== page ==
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Blindness :: José Saramago


internation symbol of blindessA long long time ago, in another part of the country, under a different name, I read my first Saramago novel, Blindness. I will always like Saramago not only for his ability to create a world that operates under the same laws as ours and mercilessly break it down, but also for his block writing. Very few paragraph breaks litter the page. Saramago likes how words look. Words as opposed to spaces and emptiness, sounds and drawings, images and video. Saramago loves words, and why shouldn’t he? Words have given him everything. As I read Blindness, sometimes at home, sometimes on the beach, sometimes in a bookstore or bar, I was aware of the filth involved in a world where everyone has suddenly gone blind. Saramago didn’t shy away from describing the rapid decline of hygiene, the savage conflict for food rations, and the overall desperation involved when such a plague sweeps across the land. But he does this using only words. There are no gruesome images, videos, or sounds, just words. Words, words, and words. That is all. I wouldn’t even go so far as to say his words are gruesome. While it is true that he is a writer who is unwilling to sacrifice accuracy for watered-down stories, Saramago has enough in his arsenal of prose to accomplish this without resorting to vulgarities. In this way, Blindness is a book I would recommend to anyone who likes to read other than little kids who still make use of the children’s section at the bookstore. I say this without reservation. But Blindness, Fernando Meirelles’s movie based on Saramago’s novel, is an entirely different story. The truth is, movies resemble reality too much. Words will always be words on the page, detached from the world of images, but movies are pretty much the real world. I know people walked in their own feces in Blindness. I know there was stentorian rape and murder in Blindness. To be honest, I know there was even worse. But reading about the feces, reading about the rape and murder, is entirely different, and, I’ll argue, much more wholesome, than watching it on the big screen, where everything is just too close to home, too sullied and graphic. I did not like the movie. I didn’t like it one bit. On the other hand, I liked the novel. I liked it enough to read more from Saramago’s opus. The movie, however, was embarrassing to watch with the people I invited over to watch it with. The movie made me avert my eyes more than once. The movie was harsh and gratuitous. The novel, a masterpiece.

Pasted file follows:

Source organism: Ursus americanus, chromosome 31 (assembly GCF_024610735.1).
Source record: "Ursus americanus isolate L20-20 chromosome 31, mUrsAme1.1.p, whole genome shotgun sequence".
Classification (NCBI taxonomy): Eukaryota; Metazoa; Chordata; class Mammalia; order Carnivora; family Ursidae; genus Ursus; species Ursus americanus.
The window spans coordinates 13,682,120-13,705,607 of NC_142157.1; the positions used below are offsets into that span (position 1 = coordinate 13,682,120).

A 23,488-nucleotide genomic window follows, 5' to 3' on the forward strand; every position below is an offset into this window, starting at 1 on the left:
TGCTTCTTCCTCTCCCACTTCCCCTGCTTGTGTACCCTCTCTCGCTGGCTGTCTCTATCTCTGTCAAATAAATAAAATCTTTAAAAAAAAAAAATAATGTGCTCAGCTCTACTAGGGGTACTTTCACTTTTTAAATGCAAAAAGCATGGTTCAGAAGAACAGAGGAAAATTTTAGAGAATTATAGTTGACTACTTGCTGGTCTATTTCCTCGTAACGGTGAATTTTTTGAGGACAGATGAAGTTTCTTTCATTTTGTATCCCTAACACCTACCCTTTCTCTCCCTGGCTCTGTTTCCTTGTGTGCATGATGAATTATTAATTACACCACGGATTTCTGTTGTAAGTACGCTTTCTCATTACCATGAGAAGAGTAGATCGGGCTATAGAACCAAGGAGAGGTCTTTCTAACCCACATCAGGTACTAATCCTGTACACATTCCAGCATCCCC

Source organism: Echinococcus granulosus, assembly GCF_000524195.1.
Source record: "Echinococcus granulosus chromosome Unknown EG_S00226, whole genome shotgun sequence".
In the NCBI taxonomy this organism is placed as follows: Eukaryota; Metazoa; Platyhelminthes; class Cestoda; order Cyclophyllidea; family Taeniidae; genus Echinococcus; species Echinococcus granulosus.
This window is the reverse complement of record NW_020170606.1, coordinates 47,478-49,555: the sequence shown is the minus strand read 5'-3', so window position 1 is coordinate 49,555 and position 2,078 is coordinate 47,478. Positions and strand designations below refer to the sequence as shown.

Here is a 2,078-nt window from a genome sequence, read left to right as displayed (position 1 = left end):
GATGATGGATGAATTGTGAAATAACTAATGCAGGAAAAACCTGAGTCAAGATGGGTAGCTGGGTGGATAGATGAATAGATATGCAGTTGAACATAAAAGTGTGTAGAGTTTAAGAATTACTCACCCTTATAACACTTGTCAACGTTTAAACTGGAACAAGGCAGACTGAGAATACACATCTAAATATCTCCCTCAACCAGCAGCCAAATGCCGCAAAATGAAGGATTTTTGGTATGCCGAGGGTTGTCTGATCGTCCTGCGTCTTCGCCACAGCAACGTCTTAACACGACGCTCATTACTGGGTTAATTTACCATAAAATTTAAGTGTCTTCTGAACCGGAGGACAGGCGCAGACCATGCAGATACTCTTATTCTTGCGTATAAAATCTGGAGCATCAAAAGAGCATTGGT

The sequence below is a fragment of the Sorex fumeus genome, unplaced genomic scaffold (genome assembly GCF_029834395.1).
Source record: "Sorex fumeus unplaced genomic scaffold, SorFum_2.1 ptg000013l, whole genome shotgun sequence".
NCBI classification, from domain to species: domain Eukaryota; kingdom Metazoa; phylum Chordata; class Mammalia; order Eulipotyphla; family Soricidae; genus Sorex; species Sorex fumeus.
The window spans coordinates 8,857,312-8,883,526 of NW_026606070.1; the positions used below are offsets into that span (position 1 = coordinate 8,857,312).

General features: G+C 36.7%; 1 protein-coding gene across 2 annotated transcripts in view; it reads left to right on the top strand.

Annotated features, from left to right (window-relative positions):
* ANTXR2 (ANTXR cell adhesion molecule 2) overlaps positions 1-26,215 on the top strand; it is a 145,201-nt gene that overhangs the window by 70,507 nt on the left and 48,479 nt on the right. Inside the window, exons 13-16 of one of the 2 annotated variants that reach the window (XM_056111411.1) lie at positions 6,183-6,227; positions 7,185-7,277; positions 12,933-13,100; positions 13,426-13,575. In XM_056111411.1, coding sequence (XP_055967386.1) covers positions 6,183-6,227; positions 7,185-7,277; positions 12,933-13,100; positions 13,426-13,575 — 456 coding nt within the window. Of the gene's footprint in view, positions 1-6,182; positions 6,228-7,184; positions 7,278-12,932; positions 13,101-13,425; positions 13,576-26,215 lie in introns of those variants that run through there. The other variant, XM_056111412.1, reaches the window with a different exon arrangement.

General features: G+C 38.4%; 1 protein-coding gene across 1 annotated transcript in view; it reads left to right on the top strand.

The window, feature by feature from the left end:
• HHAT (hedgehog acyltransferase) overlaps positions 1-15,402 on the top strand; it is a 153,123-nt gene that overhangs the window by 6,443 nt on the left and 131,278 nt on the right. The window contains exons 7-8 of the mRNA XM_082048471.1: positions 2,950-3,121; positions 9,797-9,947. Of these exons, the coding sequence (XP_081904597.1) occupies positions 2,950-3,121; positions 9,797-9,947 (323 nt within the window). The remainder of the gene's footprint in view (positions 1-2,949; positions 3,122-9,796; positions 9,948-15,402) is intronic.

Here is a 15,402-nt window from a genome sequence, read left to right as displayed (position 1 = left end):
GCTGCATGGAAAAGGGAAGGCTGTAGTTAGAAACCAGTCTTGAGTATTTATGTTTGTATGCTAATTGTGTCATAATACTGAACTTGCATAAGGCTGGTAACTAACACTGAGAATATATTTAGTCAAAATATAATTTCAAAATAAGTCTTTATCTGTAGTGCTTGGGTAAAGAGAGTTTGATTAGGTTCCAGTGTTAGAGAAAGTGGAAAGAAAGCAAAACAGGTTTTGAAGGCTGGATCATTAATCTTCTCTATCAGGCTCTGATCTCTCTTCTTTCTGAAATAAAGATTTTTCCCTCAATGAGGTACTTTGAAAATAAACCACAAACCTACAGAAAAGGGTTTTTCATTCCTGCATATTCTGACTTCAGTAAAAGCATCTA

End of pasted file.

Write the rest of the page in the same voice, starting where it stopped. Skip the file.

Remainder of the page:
November 26, 2009 12:33 pm

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